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The Tucson shootings
January 8, 2011

What are your thoughts about this event?
I don't know what adjective to use in that line ... awful, tragic, revelatory, or what?  Anyway, we'd like to hear your thoughts, so just send a note, to be shared here.

First response in Tucson

PDA’s national response team is first to assist after shooting spree

by Jerry L. Van Marter, Presbyterian News Service   [1-26-11]

LOUISVILLE – Three members of the National Response Team (NRT) of Presbyterian Disaster Assistance arrived in Tucson, Ariz., within 48 hours of the Jan. 8 shootings there that killed six and injured 13, including U.S. Rep. Gabrielle Giffords.

PDA’s NRT trio was the only national religious community responder to serve in Tucson in the immediate aftermath of the tragedy.

“We can be grateful to a denomination with the vision to equip, train and deploy faith leaders into arenas of human-caused violence,” said the Rev. Laurie Kraus, pastor of Riviera Presbyterian Church in Miami, FL. Kraus has served on PDA’s NRT since its inception in 1996.

She was joined in Tucson by fellow NRT members Rick Turner, a member of John Knox Presbyterian Church in Greenville, S.C., and the Rev. David Holyan, pastor of First Presbyterian Church of Kirkwood, Mo. — who at the invitation of Presbytery de Cristo began immediately to offer support and encouragement to pastors, congregations and the presbytery as they responded to the crisis. ...

“On Sunday morning (Jan. 9) as I listened to sermons by colleagues in Tucson reflecting on the aftermath of the tragedy and the commemorations of MLK weekend, I was struck as I always am, by the integrity, authenticity and vulnerability of faith leaders who step into the pain and chaos of a human caused disaster with words of honesty and calls for the church’s meaningful participation in the healing of the community,” Kraus wrote.   More >>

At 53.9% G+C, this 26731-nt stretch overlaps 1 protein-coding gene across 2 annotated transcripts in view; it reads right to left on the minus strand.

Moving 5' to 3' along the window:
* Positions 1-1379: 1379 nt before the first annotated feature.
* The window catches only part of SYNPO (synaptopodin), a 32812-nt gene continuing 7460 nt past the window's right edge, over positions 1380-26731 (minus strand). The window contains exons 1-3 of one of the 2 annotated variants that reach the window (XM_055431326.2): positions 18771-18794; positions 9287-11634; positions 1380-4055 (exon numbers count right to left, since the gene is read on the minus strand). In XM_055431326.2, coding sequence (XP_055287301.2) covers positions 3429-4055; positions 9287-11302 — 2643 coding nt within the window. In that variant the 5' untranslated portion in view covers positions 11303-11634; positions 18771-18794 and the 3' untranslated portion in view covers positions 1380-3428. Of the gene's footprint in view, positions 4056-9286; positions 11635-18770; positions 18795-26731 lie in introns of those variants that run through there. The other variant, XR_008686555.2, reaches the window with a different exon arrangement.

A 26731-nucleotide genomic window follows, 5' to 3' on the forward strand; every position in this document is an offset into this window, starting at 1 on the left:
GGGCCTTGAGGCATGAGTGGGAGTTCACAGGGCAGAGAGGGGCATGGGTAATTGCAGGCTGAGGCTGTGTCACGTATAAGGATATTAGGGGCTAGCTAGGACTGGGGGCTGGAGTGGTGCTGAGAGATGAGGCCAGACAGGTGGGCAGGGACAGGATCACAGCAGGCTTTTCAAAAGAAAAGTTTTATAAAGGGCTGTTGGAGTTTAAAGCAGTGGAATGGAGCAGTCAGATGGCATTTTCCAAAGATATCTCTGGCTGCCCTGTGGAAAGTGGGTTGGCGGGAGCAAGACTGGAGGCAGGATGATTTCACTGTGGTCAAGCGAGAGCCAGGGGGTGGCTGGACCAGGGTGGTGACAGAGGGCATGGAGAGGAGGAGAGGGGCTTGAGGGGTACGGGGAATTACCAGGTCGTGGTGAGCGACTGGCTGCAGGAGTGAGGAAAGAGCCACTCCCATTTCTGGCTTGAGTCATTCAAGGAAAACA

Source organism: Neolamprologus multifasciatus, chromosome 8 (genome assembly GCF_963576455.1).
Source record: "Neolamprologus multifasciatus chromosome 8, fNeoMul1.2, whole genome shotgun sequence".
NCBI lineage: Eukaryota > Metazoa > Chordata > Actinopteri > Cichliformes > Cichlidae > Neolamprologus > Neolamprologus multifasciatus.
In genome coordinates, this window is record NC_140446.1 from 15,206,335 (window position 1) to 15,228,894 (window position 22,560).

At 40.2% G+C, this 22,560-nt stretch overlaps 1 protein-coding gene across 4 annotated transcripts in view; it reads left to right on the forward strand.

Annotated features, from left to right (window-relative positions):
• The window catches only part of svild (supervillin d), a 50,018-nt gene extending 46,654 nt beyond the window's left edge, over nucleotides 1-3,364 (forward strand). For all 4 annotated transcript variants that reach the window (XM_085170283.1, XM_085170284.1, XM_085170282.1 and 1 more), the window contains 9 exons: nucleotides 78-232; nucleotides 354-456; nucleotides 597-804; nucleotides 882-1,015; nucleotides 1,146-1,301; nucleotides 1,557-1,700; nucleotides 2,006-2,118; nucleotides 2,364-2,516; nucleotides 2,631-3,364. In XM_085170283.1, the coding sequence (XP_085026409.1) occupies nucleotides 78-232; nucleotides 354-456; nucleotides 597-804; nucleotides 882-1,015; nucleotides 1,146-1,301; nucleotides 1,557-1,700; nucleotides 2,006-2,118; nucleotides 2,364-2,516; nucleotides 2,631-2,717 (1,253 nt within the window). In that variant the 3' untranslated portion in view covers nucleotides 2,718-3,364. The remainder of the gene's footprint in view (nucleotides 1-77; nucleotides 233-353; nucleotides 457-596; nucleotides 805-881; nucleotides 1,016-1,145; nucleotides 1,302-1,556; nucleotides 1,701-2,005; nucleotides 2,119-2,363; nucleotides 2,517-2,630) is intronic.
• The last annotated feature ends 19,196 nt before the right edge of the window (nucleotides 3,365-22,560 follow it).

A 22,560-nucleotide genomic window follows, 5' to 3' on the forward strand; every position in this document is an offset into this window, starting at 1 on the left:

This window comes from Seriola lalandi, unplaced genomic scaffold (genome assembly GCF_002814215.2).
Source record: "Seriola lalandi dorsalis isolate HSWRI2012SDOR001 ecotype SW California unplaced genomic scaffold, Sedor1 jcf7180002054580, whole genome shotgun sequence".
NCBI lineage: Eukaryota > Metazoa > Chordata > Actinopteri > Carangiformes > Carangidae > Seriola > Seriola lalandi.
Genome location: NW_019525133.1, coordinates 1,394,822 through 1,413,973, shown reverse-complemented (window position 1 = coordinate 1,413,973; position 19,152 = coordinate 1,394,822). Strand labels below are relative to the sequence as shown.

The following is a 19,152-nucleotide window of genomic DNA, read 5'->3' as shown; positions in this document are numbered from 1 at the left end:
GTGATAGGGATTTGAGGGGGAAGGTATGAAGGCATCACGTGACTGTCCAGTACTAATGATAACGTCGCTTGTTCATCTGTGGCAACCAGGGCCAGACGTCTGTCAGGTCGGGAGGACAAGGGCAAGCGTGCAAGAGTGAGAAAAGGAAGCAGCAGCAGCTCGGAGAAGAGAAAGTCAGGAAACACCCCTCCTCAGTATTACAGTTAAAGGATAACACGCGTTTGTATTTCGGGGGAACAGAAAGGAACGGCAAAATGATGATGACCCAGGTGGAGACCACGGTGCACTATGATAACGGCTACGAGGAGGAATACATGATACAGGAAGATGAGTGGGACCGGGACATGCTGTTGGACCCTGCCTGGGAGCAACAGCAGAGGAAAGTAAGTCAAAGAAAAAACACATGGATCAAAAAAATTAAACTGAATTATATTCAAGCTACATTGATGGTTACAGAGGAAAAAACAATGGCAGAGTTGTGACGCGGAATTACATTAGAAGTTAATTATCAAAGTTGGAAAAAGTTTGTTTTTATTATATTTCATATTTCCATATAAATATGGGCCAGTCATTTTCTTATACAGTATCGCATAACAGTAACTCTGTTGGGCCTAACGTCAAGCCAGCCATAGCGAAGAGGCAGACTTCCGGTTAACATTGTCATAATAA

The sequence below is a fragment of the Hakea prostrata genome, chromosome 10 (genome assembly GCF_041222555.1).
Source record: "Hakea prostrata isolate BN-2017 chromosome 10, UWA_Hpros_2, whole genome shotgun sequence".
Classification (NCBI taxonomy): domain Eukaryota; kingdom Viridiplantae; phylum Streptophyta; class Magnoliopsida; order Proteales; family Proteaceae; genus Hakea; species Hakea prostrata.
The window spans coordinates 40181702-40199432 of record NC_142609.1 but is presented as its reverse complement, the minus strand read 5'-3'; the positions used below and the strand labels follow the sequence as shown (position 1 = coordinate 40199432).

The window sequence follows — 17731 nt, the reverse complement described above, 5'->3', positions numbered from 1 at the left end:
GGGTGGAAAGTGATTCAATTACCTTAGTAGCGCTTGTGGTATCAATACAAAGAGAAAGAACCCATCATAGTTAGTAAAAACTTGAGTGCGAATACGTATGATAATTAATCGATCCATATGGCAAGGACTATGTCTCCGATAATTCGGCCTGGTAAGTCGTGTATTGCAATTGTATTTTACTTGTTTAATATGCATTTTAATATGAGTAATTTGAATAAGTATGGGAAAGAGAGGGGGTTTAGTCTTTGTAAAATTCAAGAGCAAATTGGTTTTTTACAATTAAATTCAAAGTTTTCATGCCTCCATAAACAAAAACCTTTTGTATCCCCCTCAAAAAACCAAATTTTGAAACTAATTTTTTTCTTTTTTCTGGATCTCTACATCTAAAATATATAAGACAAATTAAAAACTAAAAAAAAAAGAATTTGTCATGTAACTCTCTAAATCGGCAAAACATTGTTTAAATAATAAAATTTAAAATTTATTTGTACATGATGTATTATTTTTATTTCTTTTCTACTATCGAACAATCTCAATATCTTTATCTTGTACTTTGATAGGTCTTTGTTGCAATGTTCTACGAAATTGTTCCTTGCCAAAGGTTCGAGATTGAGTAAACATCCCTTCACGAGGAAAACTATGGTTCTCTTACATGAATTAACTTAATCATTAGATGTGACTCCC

Faith leaders to Congress: ‘soul searching’ needed about toxic rhetoric    [1-17-11]

PC(USA)’s Gradye Parsons joins 50 others in appeal

JANUARY 13, 2011

Faith in Public Life, by Kristin Ford


In an open letter to Congress published today (Jan. 13) as a full-page advertisement in Roll Call newspaper, faith leaders are calling for national “soul searching” and praying for Members of Congress after Saturday’s shooting spree in Arizona, which left six people dead and Congresswoman Gabrielle Giffords, D-AZ, critically injured.

Presbyterian Church (U.S.A.) General Assembly Stated Clerk Gradye Parsons is among the 50 prominent national religious leaders who signed the open letter. The signers include heads of mainline Protestant, Catholic, evangelical, Jewish and Muslim denominations, congregations, and organizations.